China’s consumer price inflation continued to ease in November and factory gate prices decreased again as strict zero-Covid strategy dragged on economic activity, depressing inflationary pressures while spiraling costs act as utmost policy constraint in major economies.
Consumer prices posted an annual increase of 1.6 percent in November, after October’s 2.1 percent gain, the National Bureau of Statistics reported Friday. This was in line with expectations.
November inflation stands well below Beijing’s official target of around 3 percent for the year.
Within overall consumer prices, food price inflation eased sharply to 3.7 percent. At the same time, non-food prices posted a steady growth of 1.1 percent.
On a monthly basis, consumer prices slid 0.2 percent, as expected.
Data showed that core inflation that excludes food and energy dropped 0.6 percent, unchanged from October.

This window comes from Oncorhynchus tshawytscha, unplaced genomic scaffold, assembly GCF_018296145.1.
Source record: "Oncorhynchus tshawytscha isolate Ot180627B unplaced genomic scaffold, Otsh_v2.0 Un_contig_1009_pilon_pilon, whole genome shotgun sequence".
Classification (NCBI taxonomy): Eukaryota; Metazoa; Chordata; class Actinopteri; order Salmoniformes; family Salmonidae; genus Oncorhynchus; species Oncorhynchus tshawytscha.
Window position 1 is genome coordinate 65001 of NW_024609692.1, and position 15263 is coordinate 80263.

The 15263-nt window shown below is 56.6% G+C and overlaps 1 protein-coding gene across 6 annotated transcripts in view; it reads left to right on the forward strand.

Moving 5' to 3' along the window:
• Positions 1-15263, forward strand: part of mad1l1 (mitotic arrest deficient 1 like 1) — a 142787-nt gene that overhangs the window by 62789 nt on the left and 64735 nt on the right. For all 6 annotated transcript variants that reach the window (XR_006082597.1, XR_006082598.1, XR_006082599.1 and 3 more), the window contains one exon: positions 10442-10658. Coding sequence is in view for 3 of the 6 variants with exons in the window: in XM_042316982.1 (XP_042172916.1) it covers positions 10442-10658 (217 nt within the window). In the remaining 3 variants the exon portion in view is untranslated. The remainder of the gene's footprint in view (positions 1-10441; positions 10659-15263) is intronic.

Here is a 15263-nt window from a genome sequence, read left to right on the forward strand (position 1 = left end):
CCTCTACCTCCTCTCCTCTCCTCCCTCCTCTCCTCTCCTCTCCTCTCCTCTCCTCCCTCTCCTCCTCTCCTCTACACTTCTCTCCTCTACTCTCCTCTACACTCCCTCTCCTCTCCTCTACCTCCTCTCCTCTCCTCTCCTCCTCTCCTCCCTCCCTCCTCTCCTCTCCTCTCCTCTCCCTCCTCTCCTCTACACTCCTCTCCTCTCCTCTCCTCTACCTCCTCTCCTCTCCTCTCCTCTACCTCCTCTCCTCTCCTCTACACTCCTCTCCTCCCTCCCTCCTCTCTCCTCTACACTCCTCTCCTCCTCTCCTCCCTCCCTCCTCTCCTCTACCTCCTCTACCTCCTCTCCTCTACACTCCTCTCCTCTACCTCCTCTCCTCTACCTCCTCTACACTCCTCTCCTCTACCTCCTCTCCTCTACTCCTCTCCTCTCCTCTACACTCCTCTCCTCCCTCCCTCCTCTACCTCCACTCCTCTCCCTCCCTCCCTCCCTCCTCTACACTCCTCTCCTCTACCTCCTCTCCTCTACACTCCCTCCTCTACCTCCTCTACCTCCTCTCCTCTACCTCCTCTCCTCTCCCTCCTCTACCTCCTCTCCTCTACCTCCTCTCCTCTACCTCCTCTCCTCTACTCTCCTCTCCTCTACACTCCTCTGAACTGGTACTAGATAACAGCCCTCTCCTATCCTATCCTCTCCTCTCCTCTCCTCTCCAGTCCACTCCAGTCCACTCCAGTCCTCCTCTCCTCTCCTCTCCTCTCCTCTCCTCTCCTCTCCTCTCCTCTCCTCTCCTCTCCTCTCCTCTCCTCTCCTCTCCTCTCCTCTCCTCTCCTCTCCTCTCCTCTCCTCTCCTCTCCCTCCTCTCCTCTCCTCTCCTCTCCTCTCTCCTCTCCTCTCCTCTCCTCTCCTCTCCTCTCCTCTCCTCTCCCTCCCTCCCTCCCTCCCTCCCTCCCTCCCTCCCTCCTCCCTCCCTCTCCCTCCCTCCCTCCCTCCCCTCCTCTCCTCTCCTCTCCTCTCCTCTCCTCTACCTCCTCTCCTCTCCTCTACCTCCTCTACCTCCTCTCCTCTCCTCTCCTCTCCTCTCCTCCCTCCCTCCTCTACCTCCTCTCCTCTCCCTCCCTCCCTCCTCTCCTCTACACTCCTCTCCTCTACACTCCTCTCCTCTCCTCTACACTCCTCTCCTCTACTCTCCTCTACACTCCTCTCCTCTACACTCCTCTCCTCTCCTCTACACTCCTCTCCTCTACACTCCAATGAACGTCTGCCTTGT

Another data from the NBS showed that producer prices dropped for the second straight month in November. Factory gate prices fell 1.3 percent, the same pace of decrease as seen in October. Economists had forecast producer prices to drop 1.4 percent.
Producer prices continued to fall in November due to a high base of comparison in the same period last year, senior NBS statistician Dong Lijuan said.
The shift away from zero-COVID seems unlikely to push up inflation much in the near-term, said Capital Economics’ economist Julian Evans-Pritchard.
The economist observed that although the severity of COVID restrictions is being relaxed, activity will probably remain depressed until the second half of next year, with the reopening infection wave keeping many people at home.
Falling commodity prices are likely to keep producer price inflation in negative territory throughout much of next year, he noted.